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Crocodile Rock is a song by Elton John from his album "Don't Shoot Me I'm Only the Piano Player."

The lyrics take a nostalgic look at early rock 'n' roll and dating & youthful independence of that era.

Song BackgroundEdit

The song was inspired by Elton's discovery of leading Australian band Daddy Cool and their hit single "Eagle Rock" which was the most successful Australian single of the early 1970s (with 1,000,000 sold), remaining at number one for a record of 10 weeks.

Elton heard the song and the group on his 1972 Australian tour and was greatly impressed by it.

A photo included in the album packaging features John's lyricist, Bernie Taupin, wearing a "Daddy Who?" promotional badge.

The song also appears to have been strongly influenced by songs from the late 50s-early 60s ("when Rock was young"), including Del Shannon's 1962 song "Cry Myself to Sleep" and "Little Darlin'" (which was recorded in 1957 by The Diamonds and The Gladiolas).

The chorus resembles Pat Boone's song "Speedy Gonzales." While there was no actual "Crocodile Rock," there was a dance called The Alligator.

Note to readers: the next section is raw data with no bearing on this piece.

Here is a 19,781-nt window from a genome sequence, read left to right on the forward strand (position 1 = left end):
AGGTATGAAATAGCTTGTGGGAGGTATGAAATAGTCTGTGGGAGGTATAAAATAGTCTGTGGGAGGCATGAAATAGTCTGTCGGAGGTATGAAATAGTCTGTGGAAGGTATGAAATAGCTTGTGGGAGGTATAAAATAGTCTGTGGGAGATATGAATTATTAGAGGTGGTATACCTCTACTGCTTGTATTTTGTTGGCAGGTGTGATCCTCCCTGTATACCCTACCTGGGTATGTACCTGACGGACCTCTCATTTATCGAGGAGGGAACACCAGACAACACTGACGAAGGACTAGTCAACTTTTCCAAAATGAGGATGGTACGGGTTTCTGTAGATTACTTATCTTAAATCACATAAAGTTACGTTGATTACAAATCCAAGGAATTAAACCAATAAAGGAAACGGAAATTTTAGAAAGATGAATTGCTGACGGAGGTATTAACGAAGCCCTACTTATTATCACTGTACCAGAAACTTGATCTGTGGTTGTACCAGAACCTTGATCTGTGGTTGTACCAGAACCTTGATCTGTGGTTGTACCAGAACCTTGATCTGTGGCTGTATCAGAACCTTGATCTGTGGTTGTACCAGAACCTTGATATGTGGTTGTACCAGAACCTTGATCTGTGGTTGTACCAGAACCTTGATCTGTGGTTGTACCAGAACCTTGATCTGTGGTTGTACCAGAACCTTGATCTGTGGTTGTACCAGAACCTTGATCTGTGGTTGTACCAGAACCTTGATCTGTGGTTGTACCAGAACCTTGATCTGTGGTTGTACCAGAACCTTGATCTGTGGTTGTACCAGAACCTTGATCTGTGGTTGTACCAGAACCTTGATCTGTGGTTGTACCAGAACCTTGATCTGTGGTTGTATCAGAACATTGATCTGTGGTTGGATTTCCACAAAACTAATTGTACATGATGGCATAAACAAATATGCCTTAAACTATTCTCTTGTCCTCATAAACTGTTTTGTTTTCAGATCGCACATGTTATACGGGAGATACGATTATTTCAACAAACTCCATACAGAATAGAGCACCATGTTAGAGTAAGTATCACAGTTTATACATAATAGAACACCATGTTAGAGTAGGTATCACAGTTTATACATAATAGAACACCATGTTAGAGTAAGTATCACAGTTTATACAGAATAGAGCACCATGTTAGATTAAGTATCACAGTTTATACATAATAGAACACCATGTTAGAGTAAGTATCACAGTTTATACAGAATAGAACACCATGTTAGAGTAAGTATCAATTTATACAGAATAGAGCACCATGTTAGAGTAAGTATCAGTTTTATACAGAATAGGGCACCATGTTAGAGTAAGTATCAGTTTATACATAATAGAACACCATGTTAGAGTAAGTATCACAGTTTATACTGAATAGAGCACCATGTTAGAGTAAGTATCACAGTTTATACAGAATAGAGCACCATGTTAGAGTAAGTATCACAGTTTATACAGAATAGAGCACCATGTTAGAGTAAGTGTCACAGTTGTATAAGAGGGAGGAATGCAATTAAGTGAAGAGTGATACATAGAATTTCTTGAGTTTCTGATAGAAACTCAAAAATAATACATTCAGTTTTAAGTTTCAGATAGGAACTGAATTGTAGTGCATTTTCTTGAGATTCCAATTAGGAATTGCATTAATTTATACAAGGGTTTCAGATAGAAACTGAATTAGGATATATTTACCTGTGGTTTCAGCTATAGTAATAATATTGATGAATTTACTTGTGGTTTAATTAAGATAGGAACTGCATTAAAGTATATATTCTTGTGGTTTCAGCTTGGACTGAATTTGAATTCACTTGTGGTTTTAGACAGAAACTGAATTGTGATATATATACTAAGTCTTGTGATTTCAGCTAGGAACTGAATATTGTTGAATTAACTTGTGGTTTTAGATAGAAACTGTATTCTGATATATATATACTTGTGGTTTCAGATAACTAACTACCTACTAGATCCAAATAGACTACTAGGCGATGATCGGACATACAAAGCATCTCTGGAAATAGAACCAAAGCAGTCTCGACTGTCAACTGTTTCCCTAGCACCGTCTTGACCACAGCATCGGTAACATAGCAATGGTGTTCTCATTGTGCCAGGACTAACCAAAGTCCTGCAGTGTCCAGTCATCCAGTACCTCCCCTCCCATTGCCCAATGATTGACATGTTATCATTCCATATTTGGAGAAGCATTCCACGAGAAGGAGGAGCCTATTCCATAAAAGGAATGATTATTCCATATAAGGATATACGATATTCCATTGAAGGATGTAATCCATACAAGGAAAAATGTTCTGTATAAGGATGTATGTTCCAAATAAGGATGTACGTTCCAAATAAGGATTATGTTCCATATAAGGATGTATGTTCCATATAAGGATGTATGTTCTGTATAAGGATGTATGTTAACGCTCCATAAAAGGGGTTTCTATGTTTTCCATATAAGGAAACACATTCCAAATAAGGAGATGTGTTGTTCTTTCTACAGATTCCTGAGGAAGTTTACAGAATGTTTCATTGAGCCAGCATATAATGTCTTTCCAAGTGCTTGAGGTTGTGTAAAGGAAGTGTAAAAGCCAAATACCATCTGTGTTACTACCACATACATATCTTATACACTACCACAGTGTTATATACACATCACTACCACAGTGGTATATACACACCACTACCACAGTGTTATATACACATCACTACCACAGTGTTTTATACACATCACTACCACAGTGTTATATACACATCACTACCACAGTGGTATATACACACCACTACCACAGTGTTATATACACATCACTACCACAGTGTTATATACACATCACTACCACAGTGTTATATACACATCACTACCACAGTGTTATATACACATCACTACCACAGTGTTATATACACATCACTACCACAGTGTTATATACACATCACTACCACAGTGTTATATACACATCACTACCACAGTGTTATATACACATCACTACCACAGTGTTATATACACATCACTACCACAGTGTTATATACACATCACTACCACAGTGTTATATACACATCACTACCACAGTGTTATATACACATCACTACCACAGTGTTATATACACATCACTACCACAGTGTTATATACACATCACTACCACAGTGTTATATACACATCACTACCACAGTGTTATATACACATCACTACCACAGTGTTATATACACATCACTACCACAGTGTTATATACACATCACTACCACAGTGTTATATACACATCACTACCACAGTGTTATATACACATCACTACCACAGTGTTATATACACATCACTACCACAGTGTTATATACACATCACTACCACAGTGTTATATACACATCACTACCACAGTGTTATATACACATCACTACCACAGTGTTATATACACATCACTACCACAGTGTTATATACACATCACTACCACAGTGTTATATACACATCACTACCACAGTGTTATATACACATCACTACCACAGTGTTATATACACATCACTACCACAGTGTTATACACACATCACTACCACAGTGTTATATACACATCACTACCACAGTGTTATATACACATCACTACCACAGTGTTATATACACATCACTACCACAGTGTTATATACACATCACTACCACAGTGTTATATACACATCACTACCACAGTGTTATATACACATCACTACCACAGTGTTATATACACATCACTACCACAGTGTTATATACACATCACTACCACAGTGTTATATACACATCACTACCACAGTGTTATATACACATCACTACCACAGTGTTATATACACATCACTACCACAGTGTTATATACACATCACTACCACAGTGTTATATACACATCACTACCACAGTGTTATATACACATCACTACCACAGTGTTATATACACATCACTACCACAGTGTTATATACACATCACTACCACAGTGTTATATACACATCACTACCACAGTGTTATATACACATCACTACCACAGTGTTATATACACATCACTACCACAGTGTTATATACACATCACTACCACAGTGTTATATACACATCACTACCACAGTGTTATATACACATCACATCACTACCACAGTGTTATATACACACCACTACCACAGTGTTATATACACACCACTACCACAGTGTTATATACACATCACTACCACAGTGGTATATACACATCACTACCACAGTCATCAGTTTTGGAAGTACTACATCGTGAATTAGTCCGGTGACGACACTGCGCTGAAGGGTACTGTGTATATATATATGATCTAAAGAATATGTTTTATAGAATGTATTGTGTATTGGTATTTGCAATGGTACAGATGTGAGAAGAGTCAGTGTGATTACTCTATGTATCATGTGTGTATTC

Elton John band members including Davey Johnstone on guitars, Dee Murray on bass and Nigel Olsson on drums were also performers on the song.

Elton did all the vocals (including the falsetto backing vocals).

In a 1974 lawsuit filed in the US District Court of Los Angeles by Attorney Donald Barnett on behalf of "Speedy Gonzales"' composer Buddy Kaye, it was alleged that defendants Elton John and Bernie Taupin illegally incorporated chords from "Speedy Gonzales" which produced a falsetto tone into the Crocodile song co-written by defendants.

The parties reached an amicable settlement between them and the case was then dismissed.

Bernie Taupin also stated in an interview with a magazine that "Crocodile Rock" was a funny song in that he didn't mind creating it, but it wouldn't be something he'd listen to; it was simply something fun at the time.

Elton John has dismissed criticism of the song that it was "derivative", quoted in the booklet for the 1995 reissue of "Don’t Shoot Me ..." as saying:

I wanted it to be a record about all the things I grew up with. Of course it’s a rip-off, it’s derivative in every sense of the word.

Chart PerformanceEdit

"Crocodile Rock" became Elton's first U.S. number-one single, reaching the top spot on 3 February 1973, and stayed there for three weeks.

In the United States, it was certified Gold on February 5, 1973 and Platinum on September 13, 1995 by the RIAA.

In Canada, it topped the chart as well, remaining at number one on the RPM 100 national singles chart for four weeks from February 17th to March 10th.

PersonnelEdit

  • Elton John – piano, Farfisa organ, vocals
  • Davey Johnstone – electric guitar
  • Dee Murray – bass
  • Nigel Olsson – drums

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